Historical Notes of the
St. Patrick's Association

A Non-Profit Volunteer Organization

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Dscstat.jpg (46913 bytes)In the mid 1800's migration from Ireland to America was at its peak. After arriving in New York, many Irishmen worked their way west. Six such families, attracted by the fertile land of Northwest Iowa, established a frontier Irish colony in Palo Alto County on the banks of the Des Moines River near the present site of Emmetsburg.

In later years they were joined by other Irish immigrants homesteading throughout several townships within the county. Later a town was platted and named Emmetsburg in honor of the Irish Patriot, Robert Emmet, who in 1803 was executed by the English government in Ireland's fight for independence.

The culture and customs of the Emerald Isle were preserved in the area. One such custom was the observance of St. Patrick's Day. The Ancient Order of Hibernians, an Irish fraternal organization, was instrumental in conducting the annual celebration but with the passage of time, the practice was discontinued.

In March of 1961, two local men were able to generate enthusiasm among fellow kinsman to revive the celebration. It was the intention of the organizers to commemorate St. Patrick's Day and to develop an interest in local heritage and history. They wanted a celebration that would be entertaining, that would bring families and friends together and provide a break in the long monotonous Iowa winter.

The St. Patrick's Day festivities have grown from a small group of men marching down Main Street with their Coat of Arms and green derbies, to a gala 4 day celebration that includes a variety of activities to please people of all ages.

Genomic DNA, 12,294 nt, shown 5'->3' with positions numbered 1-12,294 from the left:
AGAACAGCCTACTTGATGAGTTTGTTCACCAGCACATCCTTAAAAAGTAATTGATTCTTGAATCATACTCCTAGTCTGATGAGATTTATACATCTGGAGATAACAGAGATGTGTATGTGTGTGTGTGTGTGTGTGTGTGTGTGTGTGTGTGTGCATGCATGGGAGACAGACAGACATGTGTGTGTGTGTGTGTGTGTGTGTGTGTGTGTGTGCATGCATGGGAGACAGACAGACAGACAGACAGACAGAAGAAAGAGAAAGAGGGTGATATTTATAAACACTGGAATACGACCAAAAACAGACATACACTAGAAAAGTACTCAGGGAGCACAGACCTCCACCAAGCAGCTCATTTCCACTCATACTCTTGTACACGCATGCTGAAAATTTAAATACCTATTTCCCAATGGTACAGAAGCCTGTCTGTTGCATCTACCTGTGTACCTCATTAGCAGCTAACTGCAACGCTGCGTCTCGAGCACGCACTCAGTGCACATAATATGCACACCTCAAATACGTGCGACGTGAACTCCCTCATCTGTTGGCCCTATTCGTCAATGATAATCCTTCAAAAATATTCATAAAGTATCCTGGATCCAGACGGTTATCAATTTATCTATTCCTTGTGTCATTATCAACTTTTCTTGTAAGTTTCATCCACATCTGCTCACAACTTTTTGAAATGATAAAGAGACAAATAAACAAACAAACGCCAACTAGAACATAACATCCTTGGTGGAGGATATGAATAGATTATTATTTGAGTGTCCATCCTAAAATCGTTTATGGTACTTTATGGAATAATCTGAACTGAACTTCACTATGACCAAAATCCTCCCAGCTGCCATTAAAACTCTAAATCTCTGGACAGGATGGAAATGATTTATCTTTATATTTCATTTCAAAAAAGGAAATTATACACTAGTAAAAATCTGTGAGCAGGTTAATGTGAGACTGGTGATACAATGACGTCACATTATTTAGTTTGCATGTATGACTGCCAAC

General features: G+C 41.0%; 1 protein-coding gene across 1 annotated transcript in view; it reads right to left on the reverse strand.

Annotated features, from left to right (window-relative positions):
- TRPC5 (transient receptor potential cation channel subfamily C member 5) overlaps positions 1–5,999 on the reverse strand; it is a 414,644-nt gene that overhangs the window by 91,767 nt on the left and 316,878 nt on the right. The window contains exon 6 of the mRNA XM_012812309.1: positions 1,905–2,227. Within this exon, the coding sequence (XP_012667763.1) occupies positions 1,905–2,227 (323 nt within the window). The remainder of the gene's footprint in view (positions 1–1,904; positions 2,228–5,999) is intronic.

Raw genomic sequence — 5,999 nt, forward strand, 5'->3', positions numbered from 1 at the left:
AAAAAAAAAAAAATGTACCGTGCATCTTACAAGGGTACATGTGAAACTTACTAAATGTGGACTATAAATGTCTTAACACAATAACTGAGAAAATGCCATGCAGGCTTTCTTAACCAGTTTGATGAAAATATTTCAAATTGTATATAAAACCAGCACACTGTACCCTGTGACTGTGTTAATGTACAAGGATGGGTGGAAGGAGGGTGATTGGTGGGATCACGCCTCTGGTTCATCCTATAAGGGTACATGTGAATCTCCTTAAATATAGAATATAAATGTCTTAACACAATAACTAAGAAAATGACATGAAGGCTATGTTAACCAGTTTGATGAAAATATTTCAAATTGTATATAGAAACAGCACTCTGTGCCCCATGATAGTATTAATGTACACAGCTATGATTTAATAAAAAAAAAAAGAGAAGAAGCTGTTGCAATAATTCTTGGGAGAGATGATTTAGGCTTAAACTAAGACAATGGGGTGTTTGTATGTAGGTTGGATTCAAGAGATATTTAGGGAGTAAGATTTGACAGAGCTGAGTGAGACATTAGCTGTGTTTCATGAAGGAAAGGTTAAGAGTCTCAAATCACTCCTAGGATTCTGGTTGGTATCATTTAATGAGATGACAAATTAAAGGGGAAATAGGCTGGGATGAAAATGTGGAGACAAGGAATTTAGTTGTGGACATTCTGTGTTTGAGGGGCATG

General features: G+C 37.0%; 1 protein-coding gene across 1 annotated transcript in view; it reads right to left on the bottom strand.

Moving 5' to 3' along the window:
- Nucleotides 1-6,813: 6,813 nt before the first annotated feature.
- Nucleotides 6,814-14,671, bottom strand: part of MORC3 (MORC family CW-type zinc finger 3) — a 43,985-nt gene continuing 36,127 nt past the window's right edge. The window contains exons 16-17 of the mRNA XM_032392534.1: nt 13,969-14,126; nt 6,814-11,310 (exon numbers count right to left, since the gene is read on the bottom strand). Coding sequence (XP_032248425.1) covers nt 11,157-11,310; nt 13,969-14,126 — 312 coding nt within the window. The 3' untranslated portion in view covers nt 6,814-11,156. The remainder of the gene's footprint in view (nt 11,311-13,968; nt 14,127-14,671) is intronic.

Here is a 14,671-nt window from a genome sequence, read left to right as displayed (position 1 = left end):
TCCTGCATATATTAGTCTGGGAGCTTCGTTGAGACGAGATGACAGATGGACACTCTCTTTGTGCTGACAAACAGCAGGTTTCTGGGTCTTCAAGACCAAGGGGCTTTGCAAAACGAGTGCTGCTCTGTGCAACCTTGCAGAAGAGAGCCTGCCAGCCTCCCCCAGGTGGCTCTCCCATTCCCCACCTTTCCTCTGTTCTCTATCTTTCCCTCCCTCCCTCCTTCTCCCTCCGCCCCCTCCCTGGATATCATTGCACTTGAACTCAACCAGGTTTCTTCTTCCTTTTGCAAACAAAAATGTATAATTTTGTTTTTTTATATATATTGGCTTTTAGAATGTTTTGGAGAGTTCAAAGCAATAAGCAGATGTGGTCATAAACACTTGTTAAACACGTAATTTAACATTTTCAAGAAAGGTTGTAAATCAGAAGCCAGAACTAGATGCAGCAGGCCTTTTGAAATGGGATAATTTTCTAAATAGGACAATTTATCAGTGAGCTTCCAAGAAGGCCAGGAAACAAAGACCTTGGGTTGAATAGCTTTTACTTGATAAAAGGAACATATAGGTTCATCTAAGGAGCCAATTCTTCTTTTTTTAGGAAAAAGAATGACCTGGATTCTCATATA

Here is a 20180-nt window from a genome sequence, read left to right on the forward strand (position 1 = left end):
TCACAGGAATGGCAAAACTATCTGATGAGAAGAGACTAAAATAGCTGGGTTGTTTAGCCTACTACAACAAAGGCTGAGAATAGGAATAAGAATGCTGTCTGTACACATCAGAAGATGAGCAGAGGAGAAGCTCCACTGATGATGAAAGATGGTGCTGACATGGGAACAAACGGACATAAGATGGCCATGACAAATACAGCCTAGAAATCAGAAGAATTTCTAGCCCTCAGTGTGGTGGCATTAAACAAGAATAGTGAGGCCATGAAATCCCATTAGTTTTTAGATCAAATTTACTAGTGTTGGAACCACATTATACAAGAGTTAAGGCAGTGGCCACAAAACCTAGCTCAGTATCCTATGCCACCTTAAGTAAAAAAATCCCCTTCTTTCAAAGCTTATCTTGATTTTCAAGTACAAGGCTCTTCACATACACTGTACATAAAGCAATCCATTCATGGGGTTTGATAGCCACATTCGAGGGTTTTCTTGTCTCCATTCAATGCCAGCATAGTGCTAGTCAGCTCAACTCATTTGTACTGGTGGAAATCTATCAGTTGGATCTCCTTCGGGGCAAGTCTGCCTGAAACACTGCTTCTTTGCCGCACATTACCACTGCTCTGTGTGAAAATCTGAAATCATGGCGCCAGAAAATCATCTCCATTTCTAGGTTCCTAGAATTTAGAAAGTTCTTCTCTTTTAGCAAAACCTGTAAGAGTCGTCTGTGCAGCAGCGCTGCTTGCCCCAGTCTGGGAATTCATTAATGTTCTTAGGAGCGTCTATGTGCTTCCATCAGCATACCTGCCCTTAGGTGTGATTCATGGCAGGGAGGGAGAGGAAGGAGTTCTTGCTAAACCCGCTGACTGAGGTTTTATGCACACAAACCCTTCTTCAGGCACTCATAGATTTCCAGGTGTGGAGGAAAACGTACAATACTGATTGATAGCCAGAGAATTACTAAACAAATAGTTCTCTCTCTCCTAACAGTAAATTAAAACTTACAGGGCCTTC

The celebration involves many hours of work and time from individuals, civic and service organizations and businesses. The St. Patrick's Association was formed to coordinate these efforts.

Many nationalities now live in Emmetsburg and many people, not of Irish roots, visit us during our St. Patrick's Day Celebration. Irish or not, join with us and enjoy the friendly atmosphere and witness our pride in our ethnic heritage.

The link to Ireland was further reinforced in 1962. Negotiations between the Emmetsburg Mayor and the Lord Mayor of Dublin, Ireland, resulted in a joint proclamation officially declaring the two as "Sister Cities". Through this declaration, they agreed to join together in the rejoicing and celebration of St. Patrick's Day.

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Dscpix.jpg (47284 bytes)A statue of Robert Emmet, one of Ireland's most venerated heroes, stands in the Palo Alto County court house square. Emmet was a true advocate of human rights. He is a tribute to all who love their country and detest crimes against their fellowman.

Born of English stock, Robert was a member of the privileged Protestant class. His father was a prominent physician. It was not necessary for him to become involved with the problems facing the country; yet he, and all of his family, joined in the struggle to free Ireland from British rule.

Following an unsuccessful campaign to overthrow the English castle in Dublin, Emmet was captured and hung. Before his execution he was quoted as saying, "We fight that all of us might have our country, and, that done, each of us shall have our religion." [Read Robert Emmet's last speech.]

The life-size bronze statue, clothed in an army officer's uniform, stands with outstretched hand, an expression of sorrow and appeal distort his features as if he still repeats his last request, "When my country takes its place among the nations of this earth, then and not till then, let my epitaph be written."

The creator of this masterpiece, Irish born Jerome Connor, received high praise from the grand nephew of Emmet. The ninety year old doctor, when first viewing the statue, stated, "This is a marvelous copy of nature - a work which will live." Four statues were struck from this mold.  Although not preplanned, they seem to be strategically placed to trace the migration and the impact of the Irish people on our country. The original statue is in Dublin, one is in the eastern part of the United States, one in the Midwest and one on the west coast.

Since 1966, the Association has commissioned  a commemorative coin bearing Robert Emmet's image to mark the annual St. Patrick's Celebration.  These coins are available to the public through the Association.

For more information about Robert Emmet, please visit the Robert Emmet Website sponsored, in part by the Emmetsburg St. Patrick's Association.

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